By Bill O'Brien
TRAVERSE CITY —
Summer officially arrives shortly after 7 p.m. today, but in northern Michigan it's already felt like the middle of the heat season for quite some time.
Summer-like downpours, strong southerly winds and rising dew points ushered out the area's spring season this week, and temperatures are expected to peak in the mid-90s today. That makes it tough on outdoor workers like Jim Thiel, who toiled Tuesday afternoon in downtown Traverse City to restore part of the 1890 Masonic Hall building's foundation.
"The sun's out now; there's no place to hide," said Thiel, who works for Standfest Masonry in Williamsburg.
He gulps Gatorade to stay hydrated during the work day, and planned to make a beeline for the beach after he clocked out for the day.
"Thank goodness for the bay," he said.
The latest heat wave wasn't expected to linger. A revolving weather pattern that since late winter created a cornucopia of challenges for northern Michigan farmers and growers will continue over the next week, at least. After the heat index pushes near 100 degrees today, a strong cool front will move through and turn the weather upside down.
"We're looking at another change in the weather pattern," said Jeff Halblaub, a meteorologist with the National Weather Service office in Gaylord. Normal high temperatures are in the upper 70s in late June, he said, but the region can expect below-normal temperatures over the next 10 days.
Flip-flopping weather trends have made for a tough spring growing season for some northern Michigan fruit farmers. An early spring warm-up followed by several hard frosts in April and May decimated the area's cherry and apple crops, and farmers face their worst growing season since 2002.
The region's field crops have fared better. Rains that began the last weekend in May drenched corn, wheat and rye fields that were desperate for moisture. More soaking rains followed over the first weekend in June.
"It's a good thing we got the rain we got when we did," said Keith Parker, a Leelanau County farmer who raises nearly 600 acres of corn, as well as wheat, rye and hay. "We've had plenty of water for corn ... the wheat and the rye look pretty good."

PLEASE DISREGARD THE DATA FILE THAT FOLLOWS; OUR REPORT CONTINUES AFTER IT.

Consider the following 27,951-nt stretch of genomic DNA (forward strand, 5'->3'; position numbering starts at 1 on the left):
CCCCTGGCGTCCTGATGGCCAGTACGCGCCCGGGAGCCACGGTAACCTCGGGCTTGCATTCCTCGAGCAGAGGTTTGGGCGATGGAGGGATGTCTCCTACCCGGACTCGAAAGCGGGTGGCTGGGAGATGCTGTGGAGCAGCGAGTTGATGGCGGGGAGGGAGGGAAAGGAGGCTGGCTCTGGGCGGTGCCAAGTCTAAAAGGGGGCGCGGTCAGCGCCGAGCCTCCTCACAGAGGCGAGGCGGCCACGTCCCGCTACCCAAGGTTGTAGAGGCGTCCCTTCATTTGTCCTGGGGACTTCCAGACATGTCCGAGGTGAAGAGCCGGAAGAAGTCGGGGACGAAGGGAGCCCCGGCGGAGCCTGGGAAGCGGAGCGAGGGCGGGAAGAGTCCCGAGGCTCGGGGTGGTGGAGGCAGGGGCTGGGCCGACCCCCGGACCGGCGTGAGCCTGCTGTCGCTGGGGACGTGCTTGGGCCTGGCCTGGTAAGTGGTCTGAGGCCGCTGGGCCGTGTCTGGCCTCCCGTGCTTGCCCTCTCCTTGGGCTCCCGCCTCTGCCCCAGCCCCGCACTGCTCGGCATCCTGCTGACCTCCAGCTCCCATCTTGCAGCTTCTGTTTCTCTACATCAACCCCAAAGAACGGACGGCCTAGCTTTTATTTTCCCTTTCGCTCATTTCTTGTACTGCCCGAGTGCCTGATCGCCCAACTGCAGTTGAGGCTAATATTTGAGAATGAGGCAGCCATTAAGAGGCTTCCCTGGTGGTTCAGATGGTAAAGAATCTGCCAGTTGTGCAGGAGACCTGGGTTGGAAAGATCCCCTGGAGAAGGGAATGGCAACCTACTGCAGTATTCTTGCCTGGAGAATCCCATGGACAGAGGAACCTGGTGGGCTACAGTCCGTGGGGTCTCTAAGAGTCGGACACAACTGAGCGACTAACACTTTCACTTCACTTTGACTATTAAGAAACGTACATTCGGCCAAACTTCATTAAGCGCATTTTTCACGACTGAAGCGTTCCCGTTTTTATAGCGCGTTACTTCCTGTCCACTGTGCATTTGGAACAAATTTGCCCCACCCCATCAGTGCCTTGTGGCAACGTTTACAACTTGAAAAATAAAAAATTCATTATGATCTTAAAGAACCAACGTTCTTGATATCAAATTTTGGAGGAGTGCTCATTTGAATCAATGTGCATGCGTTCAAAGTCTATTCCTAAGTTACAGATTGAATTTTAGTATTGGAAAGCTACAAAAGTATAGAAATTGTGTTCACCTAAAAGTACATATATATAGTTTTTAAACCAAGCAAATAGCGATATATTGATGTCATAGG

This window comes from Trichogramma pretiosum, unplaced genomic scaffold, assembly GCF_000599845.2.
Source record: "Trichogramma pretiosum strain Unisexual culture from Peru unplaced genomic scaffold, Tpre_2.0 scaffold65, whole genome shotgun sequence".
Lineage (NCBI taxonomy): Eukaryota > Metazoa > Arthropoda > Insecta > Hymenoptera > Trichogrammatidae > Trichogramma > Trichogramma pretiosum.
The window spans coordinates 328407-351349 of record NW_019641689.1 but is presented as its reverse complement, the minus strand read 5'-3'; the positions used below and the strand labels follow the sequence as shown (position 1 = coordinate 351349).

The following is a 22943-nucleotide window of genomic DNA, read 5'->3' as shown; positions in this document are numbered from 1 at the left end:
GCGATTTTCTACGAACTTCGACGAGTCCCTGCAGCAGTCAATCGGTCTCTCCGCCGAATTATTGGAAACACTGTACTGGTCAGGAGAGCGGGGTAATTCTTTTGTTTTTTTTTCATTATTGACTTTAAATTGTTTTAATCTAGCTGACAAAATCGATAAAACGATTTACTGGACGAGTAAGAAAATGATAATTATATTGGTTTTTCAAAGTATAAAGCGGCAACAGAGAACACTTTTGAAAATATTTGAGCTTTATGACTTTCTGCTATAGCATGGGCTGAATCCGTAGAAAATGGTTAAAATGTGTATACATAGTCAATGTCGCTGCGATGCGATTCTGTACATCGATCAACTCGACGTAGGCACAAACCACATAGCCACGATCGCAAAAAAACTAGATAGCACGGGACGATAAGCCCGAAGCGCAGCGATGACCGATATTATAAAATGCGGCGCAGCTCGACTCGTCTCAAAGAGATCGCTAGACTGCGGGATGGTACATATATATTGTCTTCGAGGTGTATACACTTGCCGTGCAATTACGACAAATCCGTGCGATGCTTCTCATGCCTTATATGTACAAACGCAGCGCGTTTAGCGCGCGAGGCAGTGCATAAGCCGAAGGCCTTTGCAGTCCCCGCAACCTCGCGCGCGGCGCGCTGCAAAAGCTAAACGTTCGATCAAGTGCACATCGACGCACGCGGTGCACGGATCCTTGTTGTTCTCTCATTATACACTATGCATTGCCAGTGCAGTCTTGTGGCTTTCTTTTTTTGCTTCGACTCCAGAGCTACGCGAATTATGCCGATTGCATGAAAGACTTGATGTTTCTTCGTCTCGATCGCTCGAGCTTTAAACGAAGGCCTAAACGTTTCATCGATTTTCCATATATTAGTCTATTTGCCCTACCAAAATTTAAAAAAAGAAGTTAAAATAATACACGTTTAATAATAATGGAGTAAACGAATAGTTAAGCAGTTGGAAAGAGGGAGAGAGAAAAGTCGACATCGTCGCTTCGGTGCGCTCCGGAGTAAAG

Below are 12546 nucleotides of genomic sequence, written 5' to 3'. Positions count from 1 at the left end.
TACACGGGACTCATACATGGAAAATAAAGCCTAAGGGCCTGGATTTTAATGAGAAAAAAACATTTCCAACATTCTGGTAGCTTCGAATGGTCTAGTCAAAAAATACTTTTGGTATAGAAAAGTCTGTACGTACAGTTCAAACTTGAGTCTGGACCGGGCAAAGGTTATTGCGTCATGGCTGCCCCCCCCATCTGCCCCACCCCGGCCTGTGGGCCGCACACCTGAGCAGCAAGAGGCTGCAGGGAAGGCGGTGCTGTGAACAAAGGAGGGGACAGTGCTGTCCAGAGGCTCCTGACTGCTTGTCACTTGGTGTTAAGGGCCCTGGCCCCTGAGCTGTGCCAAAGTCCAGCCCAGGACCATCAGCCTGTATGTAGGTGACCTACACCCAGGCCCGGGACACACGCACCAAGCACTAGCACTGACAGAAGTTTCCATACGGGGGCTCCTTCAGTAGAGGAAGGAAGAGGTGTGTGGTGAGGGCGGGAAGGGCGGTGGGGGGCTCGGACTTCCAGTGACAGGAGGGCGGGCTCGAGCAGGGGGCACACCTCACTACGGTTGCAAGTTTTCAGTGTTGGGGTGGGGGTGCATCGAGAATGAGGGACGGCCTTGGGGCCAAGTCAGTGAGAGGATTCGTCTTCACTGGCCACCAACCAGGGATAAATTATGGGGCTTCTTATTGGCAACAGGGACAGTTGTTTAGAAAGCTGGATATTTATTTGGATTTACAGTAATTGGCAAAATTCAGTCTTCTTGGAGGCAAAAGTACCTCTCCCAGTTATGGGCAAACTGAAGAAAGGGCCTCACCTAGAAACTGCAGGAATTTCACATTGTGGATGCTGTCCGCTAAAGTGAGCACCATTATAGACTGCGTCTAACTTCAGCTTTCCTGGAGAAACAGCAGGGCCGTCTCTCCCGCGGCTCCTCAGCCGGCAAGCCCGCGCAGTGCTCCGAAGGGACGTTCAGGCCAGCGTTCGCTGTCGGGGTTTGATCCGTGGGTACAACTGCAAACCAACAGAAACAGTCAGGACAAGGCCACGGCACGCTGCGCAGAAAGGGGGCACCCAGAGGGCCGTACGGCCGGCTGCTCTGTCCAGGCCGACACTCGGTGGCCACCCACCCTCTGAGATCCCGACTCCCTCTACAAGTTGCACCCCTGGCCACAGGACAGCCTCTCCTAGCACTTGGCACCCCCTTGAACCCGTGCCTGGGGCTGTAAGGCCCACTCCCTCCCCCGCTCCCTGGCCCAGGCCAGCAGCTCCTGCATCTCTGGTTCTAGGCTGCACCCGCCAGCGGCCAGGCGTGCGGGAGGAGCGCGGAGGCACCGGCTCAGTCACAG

Yearly precipitation in the Traverse City was just under 20 inches by Tuesday, Halblaub said. That's about six inches above long-term average.
"We've got enough water right now to get into July," Parker said.
Area grape growers are cautiously optimistic about the growing season. Juice grapes sustained extensive spring weather damage in southwest Michigan, but fickle weather spared northern Michigan's wine grape crop.
"I think it's going to be a bumper crop this year," said Mark Johnson, the winemaker at Chateau Chantal on the Old Mission Peninsula. "We're excited."
Johnson said the warm, damp spring has grape development about three weeks ahead of schedule. That gives vintners a buffer if confronted by a summer cold snap, and allows more flexibility in timing the grape harvest.
"We're hoping we won't have to be standing in the snow when we're harvesting," he said.
The National Weather Services' Climate Prediction Center projects a moderate summer weather pattern over the next 30 to 90 days. The 30-day forecast calls for temperatures slightly above normal with precipitation near seasonal averages, while the 90-day forecast projects temperature and precipitation levels near normal.
But grape and field crop growers aren't out of the woods yet. Parker and Johnson fret about summer hail storms that could wipe out a field crop or vineyard in a matter of minutes.
"That's always a bad deal," Parker said.